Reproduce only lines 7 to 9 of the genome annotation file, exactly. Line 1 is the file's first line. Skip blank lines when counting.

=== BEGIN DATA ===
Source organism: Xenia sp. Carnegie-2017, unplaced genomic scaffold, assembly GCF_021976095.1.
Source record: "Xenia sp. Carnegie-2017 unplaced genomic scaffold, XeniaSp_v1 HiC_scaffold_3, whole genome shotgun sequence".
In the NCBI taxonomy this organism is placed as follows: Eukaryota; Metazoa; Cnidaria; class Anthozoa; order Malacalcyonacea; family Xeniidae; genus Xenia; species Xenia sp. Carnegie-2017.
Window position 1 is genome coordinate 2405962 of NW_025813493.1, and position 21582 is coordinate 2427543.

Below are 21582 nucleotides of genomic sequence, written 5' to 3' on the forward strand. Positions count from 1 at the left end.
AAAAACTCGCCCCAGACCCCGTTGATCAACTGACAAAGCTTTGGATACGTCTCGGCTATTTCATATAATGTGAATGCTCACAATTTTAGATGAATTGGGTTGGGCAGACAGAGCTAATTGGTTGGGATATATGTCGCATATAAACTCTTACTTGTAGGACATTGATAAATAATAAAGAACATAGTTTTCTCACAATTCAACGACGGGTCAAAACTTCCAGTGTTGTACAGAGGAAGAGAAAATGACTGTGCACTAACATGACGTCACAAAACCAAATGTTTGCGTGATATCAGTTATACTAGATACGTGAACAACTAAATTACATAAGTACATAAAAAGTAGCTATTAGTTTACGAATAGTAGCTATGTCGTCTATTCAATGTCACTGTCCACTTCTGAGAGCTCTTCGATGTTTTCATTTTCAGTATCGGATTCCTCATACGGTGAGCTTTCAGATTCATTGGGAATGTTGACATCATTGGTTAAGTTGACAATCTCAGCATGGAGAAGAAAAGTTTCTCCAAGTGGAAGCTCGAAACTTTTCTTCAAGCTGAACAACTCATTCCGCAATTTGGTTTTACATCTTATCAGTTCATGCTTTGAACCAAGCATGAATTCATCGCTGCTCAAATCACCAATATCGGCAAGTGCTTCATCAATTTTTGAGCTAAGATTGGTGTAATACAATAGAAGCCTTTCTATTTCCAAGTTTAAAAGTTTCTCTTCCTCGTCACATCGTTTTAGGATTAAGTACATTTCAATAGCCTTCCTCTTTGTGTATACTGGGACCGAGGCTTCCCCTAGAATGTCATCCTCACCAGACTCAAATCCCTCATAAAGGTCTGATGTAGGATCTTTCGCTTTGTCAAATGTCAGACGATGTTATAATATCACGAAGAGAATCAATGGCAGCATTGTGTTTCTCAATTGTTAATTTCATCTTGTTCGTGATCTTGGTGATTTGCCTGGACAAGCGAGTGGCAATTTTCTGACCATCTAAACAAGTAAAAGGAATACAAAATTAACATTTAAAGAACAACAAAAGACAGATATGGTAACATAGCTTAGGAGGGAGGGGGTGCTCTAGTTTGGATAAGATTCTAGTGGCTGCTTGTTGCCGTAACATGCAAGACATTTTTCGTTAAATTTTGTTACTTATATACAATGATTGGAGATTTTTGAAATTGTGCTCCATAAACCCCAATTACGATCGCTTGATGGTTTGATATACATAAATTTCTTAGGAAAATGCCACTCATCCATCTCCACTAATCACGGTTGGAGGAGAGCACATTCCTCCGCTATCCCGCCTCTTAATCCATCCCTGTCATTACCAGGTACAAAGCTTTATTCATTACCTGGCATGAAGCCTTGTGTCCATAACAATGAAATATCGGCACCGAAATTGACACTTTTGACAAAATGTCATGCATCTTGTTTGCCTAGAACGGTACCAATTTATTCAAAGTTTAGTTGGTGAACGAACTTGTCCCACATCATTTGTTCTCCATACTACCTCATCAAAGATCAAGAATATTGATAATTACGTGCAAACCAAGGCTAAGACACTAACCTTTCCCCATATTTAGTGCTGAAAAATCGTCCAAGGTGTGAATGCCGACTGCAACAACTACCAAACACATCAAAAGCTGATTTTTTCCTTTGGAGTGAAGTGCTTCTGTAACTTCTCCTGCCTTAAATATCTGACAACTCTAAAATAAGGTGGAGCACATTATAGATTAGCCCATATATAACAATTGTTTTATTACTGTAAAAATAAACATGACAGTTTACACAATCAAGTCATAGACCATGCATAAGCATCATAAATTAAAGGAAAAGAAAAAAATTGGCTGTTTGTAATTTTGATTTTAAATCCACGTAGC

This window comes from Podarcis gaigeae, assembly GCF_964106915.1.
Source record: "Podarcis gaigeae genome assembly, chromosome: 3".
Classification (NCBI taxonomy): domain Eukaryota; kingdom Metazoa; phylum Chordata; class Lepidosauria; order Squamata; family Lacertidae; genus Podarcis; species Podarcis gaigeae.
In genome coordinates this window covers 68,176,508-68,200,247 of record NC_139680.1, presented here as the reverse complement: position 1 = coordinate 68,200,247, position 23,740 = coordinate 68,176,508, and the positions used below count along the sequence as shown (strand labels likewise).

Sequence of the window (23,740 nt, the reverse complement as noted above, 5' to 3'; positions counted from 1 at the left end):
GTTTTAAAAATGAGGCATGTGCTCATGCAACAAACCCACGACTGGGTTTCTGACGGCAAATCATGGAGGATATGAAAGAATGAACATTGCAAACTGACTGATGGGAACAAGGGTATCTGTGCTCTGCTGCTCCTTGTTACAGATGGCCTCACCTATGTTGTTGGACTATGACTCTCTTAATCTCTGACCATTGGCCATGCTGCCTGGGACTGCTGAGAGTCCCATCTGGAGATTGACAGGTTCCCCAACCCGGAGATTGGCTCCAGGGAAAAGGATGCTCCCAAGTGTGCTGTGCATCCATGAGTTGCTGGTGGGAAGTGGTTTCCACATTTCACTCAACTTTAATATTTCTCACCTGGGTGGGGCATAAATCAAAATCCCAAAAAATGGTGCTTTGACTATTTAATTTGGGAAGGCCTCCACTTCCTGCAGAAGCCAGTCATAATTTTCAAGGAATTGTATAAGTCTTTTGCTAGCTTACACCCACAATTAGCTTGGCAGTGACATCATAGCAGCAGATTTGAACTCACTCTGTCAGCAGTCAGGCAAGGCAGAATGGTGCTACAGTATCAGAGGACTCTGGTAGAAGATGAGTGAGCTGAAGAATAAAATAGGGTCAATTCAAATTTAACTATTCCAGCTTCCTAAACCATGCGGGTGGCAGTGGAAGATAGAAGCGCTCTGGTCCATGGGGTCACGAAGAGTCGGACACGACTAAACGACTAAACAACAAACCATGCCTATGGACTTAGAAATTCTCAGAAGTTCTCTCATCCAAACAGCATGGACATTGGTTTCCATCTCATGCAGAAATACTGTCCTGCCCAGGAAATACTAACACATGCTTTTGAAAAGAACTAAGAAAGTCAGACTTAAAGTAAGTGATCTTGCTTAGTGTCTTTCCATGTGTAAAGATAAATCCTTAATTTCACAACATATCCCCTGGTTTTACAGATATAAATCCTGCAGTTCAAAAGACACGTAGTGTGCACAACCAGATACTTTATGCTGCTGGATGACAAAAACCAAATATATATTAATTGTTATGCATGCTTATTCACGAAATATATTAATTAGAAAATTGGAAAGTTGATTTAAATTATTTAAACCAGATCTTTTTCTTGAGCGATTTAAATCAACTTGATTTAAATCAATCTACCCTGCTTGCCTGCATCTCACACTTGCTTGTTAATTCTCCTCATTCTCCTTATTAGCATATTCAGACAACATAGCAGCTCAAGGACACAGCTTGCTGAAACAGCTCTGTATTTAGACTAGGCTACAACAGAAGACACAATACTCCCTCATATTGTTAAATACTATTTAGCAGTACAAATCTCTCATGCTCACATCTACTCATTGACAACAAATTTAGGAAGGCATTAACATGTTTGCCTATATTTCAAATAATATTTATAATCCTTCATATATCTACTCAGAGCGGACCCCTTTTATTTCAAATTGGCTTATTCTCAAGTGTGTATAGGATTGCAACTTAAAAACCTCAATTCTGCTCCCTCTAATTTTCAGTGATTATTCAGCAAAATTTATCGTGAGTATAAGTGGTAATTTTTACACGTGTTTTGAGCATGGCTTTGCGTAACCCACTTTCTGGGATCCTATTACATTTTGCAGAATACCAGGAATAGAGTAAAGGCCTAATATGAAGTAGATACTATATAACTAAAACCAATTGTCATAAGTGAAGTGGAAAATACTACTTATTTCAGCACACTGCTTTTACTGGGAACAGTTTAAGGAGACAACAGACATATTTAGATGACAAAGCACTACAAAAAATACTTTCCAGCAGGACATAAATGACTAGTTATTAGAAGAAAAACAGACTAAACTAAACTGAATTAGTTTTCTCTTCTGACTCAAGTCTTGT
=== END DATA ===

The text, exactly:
This window comes from Podarcis gaigeae, assembly GCF_964106915.1.
Source record: "Podarcis gaigeae genome assembly, chromosome: 3".
Classification (NCBI taxonomy): domain Eukaryota; kingdom Metazoa; phylum Chordata; class Lepidosauria; order Squamata; family Lacertidae; genus Podarcis; species Podarcis gaigeae.